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12-h or 8-h shifts? It depends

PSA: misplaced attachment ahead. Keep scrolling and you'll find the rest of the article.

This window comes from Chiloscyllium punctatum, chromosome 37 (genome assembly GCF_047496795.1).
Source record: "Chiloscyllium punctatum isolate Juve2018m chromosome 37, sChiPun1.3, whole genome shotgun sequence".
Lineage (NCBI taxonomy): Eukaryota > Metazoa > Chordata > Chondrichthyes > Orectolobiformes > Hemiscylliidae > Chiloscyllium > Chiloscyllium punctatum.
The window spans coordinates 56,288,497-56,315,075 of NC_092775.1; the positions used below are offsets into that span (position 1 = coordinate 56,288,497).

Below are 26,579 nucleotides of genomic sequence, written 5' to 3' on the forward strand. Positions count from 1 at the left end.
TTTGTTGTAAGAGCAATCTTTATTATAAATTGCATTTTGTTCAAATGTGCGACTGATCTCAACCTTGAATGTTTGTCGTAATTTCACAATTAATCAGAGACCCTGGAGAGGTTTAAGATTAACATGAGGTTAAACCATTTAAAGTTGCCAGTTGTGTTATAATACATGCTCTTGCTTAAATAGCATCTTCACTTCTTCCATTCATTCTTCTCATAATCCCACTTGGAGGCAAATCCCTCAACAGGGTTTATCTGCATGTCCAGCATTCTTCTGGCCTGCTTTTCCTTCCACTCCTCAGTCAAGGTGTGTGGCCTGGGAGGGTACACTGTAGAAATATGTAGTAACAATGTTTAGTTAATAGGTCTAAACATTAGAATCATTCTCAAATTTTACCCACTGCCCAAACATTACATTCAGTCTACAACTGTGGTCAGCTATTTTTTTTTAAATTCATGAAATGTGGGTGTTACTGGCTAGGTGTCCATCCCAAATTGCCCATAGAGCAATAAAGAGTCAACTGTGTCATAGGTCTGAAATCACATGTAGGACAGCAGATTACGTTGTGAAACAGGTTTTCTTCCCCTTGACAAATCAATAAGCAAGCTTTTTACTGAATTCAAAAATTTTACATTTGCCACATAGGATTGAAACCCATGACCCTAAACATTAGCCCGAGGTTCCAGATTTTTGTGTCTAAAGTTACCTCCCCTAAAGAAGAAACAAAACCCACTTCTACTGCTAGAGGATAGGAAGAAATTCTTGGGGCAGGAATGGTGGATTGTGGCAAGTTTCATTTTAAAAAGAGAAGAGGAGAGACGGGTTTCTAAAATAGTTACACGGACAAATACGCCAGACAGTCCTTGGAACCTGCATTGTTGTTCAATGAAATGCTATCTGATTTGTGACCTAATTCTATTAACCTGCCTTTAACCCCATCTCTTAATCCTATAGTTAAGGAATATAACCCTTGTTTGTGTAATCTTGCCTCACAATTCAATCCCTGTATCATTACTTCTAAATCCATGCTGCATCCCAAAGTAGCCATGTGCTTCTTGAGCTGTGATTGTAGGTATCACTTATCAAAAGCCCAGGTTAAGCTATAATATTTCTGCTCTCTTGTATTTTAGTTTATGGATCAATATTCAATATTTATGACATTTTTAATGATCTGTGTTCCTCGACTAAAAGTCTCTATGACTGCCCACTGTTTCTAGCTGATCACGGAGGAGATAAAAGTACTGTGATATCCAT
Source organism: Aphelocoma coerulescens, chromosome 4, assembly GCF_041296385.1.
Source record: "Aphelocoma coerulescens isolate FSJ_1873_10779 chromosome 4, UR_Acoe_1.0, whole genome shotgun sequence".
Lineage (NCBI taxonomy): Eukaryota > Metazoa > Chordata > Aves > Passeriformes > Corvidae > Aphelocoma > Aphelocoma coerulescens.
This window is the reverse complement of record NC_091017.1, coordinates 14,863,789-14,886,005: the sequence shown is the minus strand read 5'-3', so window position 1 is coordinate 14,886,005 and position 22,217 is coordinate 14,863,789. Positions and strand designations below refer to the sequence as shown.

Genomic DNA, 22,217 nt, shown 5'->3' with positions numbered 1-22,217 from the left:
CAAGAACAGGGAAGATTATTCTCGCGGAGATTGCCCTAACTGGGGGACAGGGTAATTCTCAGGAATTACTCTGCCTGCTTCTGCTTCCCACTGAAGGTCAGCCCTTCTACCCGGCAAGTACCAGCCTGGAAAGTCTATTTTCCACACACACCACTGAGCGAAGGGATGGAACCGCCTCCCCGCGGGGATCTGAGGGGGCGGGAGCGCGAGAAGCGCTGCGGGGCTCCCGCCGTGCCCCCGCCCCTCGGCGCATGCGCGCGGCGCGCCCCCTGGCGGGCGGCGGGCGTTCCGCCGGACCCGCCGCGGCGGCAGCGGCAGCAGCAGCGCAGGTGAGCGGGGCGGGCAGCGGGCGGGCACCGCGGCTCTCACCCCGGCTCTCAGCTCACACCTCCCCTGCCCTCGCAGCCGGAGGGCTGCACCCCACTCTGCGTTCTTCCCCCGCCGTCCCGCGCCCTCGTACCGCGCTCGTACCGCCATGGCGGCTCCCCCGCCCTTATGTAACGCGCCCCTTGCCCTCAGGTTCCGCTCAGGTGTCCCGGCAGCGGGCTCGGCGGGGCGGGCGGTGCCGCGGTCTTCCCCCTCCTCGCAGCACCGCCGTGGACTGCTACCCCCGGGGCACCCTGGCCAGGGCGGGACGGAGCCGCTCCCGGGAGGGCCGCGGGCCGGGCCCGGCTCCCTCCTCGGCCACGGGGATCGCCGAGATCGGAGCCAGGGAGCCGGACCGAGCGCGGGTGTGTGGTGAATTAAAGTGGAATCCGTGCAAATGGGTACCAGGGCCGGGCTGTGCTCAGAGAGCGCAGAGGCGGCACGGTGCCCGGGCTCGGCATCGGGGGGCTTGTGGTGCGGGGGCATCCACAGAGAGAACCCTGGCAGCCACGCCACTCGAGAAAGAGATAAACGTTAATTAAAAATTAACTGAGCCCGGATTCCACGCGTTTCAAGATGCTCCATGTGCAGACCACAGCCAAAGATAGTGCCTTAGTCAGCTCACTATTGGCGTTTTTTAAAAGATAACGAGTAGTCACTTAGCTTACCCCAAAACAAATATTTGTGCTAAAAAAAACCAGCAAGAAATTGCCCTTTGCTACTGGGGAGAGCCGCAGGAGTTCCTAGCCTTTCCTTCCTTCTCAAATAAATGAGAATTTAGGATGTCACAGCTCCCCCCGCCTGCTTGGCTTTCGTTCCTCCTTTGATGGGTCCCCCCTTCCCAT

Since 12-h shifts were first implemented, the question has been asked - are ‘twelves’ better than ‘eights’? People trying to answer this question invariably refer to the limited literature at their disposal, often piecemeal, small-scale studies comparing 8-h versus 12-h shifts in isolated groups of workers in which many other factors vary concurrently. The narrow perspective and sometimes ‘vested interests’ of the organizations, researchers, publishers and individual workers can influence both the choice of measures, the analysis of results and their interpretation. The current review suggests that it is not sufficient to evaluate a shift pattern on the basis of a single dimension of a working time arrangement, such as shift length. Numerous factors associated with the work practice influence the outcome of a shift pattern including start times, pattern of shifts and amount of overtime. Moreover, the type of work being done and the demographics or characteristics of the workforce are additional mediating factors. Finally, and perhaps most critically, the relative importance assigned to different outcome measures is an important consideration. There are situations where total sleep time might increase following a change to 12-h shifts, whereas domestic life for some workers may deteriorate. Additionally, safety measures may show improvements on 8-h shifts but physical or psychological health outcomes may be worse. The myriad combinations of work pattern, work task, worker and outcome measure under investigation mean that the best way to take account of these complexities may be to use an approach that manages ‘system’ risk. Given the non-linearities in the system, and the fact that current approaches either ignore, or privilege a subset of outcomes, it is perhaps more appropriate to conceptualize working time arrangements as an ‘ecosystem’ and to address the risks in the overall system as opposed to a single dimension such as shift length.